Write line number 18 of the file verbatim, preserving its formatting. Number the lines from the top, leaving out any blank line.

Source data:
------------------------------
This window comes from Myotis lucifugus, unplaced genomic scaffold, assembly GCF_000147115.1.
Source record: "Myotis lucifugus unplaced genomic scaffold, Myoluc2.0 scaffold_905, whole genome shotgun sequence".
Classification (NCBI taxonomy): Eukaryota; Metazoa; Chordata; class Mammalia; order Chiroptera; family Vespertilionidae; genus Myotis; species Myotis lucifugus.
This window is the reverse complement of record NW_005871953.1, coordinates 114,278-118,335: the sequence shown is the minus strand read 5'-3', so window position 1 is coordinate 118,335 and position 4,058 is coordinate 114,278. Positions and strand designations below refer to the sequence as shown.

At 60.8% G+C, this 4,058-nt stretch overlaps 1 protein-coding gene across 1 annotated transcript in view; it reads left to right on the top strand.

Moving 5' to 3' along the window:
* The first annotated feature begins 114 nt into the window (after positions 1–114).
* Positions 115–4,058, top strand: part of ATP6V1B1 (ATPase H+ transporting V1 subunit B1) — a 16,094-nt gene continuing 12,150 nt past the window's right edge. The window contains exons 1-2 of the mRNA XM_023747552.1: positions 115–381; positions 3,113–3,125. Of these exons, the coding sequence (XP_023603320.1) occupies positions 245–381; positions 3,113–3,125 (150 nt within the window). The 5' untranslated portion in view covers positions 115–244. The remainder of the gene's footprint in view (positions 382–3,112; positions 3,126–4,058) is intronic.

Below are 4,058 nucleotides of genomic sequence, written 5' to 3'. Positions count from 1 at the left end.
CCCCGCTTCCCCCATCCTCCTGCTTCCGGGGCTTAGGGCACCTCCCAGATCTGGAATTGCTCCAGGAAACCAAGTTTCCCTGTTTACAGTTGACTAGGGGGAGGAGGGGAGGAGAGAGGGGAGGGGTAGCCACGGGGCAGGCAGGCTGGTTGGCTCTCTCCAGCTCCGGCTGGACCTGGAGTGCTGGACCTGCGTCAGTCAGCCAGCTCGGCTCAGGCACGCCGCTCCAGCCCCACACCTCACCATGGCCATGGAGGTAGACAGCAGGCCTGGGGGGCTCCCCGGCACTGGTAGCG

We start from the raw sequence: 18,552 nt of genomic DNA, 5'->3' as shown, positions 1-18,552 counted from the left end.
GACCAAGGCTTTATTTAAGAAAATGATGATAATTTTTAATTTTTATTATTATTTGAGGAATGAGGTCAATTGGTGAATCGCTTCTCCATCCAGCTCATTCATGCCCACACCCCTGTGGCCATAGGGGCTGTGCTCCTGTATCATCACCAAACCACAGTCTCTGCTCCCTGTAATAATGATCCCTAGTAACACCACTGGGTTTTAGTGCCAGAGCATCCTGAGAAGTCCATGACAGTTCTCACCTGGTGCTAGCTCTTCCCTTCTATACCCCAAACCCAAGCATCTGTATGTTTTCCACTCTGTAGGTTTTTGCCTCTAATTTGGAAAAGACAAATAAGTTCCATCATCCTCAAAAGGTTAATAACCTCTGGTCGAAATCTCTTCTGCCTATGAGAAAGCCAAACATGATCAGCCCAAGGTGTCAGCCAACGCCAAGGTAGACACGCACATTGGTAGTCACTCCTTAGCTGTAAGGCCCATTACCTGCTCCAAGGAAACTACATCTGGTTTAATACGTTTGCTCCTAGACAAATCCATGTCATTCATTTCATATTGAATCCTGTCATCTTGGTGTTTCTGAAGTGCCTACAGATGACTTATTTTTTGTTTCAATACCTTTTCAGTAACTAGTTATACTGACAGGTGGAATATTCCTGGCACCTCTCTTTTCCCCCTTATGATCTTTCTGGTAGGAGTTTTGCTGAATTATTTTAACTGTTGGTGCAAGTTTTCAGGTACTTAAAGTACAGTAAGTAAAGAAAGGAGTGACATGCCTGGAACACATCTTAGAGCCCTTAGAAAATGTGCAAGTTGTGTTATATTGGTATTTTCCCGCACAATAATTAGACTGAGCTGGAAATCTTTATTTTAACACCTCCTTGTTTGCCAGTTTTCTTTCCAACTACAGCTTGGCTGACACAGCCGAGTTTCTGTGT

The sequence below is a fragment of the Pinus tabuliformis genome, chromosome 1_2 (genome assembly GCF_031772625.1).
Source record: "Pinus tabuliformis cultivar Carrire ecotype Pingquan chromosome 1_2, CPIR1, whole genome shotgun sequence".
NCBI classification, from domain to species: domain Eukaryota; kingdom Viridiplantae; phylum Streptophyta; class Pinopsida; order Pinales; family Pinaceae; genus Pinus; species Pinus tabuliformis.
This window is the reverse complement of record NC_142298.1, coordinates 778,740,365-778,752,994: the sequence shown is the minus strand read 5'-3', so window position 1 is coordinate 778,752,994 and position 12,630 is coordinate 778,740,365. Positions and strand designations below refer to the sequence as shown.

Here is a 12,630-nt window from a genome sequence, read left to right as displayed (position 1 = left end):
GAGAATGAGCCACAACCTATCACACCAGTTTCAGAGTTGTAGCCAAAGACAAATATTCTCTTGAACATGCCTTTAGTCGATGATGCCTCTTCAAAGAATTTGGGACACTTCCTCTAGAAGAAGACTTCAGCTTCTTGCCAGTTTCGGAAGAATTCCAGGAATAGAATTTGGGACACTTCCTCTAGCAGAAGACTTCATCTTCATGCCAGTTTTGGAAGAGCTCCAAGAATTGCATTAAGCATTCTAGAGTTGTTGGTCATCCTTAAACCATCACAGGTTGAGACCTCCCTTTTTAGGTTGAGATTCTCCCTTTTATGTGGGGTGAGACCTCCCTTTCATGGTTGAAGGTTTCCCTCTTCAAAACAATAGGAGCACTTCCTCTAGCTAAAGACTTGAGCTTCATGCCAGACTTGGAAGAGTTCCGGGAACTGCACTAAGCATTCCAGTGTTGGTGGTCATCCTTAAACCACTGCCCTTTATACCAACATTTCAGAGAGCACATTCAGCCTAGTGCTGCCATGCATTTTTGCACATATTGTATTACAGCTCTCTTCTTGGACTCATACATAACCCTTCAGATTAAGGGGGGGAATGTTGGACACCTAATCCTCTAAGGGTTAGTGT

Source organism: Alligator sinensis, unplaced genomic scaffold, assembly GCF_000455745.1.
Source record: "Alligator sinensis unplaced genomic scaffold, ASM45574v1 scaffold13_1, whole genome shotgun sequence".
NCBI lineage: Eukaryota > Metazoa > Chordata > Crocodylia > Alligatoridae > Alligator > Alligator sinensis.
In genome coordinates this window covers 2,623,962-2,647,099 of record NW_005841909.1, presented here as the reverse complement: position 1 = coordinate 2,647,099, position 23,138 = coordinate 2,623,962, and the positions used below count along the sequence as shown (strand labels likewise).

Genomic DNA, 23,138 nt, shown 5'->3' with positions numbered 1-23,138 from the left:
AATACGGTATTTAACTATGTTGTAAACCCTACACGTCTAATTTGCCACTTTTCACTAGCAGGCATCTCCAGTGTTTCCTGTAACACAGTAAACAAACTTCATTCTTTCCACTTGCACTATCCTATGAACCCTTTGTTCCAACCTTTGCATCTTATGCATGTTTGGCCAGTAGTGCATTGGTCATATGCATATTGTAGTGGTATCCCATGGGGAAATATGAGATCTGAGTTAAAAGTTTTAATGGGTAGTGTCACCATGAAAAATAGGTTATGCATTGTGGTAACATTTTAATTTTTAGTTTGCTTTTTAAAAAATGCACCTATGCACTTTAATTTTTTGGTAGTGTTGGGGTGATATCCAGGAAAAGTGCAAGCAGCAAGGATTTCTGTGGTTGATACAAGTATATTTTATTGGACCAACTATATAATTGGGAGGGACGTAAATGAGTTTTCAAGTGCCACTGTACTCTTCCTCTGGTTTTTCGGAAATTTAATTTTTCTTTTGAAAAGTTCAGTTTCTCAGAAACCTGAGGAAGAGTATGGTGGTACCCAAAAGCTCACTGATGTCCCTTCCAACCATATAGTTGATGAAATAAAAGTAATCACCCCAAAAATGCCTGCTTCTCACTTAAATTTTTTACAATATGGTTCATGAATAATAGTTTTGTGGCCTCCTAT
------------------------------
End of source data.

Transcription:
GAGAATGAGCCACAACCTATCACACCAGTTTCAGAGTTGTAGCCAAAGACAAATATTCTCTTGAACATGCCTTTAGTCGATGATGCCTCTTCAAAGAATTTGGGACACTTCCTCTAGAAGAAGACTTCAGCTTCTTGCCAGTTTCGGAAGAATTCCAGGAATAGAATTTGGGACACTTCCTCTAGCAGAAGACTTCATCTTCATGCCAGTTTTGGAAGAGCTCCAAGAATTGCATTAAGCATTCTAGAGTTGTTGGTCATCCTTAAACCATCACAGGTTGAGACCTCCCTTTTTAGGTTGAGATTCTCCCTTTTATGTGGGGTGAGACCTCCCTTTCATGGTTGAAGGTTTCCCTCTTCAAAACAATAGGAGCACTTCCTCTAGCTAAAGACTTGAGCTTCATGCCAGACTTGGAAGAGTTCCGGGAACTGCACTAAGCATTCCAGTGTTGGTGGTCATCCTTAAACCACTGCCCTTTATACCAACATTTCAGAGAGCACATTCAGCCTAGTGCTGCCATGCATTTTTGCACATATTGTATTACAGCTCTCTTCTTGGACTCATACATAACCCTTCAGATTAAGGGGGGGAATGTTGGACACCTAATCCTCTAAGGGTTAGTGT